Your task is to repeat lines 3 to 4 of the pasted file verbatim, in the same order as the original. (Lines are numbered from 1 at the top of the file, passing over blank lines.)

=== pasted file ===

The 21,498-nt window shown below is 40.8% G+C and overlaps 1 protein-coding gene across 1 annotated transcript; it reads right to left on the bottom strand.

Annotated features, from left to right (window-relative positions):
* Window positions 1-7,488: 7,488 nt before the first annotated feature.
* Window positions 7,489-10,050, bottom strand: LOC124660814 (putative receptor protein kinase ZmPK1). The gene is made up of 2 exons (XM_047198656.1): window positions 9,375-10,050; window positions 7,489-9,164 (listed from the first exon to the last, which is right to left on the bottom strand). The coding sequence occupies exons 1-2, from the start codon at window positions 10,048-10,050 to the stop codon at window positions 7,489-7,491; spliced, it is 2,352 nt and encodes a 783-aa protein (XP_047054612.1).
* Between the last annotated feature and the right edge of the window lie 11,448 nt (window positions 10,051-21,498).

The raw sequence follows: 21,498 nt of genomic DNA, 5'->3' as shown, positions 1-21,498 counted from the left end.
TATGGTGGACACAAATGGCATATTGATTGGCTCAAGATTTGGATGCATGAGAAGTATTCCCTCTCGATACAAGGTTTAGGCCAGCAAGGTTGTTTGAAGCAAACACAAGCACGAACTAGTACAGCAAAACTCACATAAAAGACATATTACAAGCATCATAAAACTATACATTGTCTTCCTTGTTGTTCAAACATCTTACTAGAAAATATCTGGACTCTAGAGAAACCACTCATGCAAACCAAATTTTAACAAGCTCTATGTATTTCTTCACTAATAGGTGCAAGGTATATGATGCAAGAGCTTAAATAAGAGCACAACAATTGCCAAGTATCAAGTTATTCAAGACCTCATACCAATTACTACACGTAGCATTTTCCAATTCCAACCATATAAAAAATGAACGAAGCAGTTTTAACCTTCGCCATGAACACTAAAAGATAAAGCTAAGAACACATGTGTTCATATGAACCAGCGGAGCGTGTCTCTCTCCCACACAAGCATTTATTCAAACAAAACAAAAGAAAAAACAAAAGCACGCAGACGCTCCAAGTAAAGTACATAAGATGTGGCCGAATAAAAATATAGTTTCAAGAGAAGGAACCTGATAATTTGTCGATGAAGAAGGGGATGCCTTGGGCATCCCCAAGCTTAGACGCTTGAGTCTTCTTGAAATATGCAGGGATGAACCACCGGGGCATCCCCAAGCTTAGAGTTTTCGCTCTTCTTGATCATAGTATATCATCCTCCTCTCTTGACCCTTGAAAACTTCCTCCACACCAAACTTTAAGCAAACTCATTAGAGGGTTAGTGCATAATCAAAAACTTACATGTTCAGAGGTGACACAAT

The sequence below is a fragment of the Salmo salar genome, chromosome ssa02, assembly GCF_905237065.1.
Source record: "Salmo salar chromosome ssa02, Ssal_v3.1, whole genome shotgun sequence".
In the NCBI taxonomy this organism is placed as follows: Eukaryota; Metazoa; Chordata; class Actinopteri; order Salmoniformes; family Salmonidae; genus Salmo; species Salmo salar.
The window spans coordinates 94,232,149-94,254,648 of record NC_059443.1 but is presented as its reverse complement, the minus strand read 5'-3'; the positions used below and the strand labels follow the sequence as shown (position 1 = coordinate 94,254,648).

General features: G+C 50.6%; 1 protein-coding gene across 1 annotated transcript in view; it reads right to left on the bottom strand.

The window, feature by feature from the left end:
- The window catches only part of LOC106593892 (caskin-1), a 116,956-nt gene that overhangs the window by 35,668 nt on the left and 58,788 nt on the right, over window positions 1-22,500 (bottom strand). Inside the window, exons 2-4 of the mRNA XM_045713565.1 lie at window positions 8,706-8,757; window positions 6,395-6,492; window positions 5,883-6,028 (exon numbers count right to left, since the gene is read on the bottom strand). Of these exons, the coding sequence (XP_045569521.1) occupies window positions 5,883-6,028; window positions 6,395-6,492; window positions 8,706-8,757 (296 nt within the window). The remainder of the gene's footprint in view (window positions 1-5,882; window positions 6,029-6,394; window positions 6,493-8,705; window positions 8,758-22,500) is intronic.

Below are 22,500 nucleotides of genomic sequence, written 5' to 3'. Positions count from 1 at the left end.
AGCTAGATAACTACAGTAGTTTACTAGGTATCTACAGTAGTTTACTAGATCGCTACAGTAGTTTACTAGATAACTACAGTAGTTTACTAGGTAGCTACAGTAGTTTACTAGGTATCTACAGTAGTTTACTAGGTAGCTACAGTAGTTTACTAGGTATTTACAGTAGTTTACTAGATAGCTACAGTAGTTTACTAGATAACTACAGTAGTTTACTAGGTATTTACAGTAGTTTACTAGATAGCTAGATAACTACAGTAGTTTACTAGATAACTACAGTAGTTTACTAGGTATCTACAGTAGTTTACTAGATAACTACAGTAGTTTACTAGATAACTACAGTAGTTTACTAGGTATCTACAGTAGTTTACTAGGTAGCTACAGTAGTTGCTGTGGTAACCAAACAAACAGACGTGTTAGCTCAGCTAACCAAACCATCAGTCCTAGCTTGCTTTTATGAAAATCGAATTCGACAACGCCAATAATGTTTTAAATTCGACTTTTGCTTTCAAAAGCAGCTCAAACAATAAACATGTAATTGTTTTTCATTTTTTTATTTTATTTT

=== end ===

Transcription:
* Window positions 1-7,488: 7,488 nt before the first annotated feature.
* Window positions 7,489-10,050, bottom strand: LOC124660814 (putative receptor protein kinase ZmPK1). The gene is made up of 2 exons (XM_047198656.1): window positions 9,375-10,050; window positions 7,489-9,164 (listed from the first exon to the last, which is right to left on the bottom strand). The coding sequence occupies exons 1-2, from the start codon at window positions 10,048-10,050 to the stop codon at window positions 7,489-7,491; spliced, it is 2,352 nt and encodes a 783-aa protein (XP_047054612.1).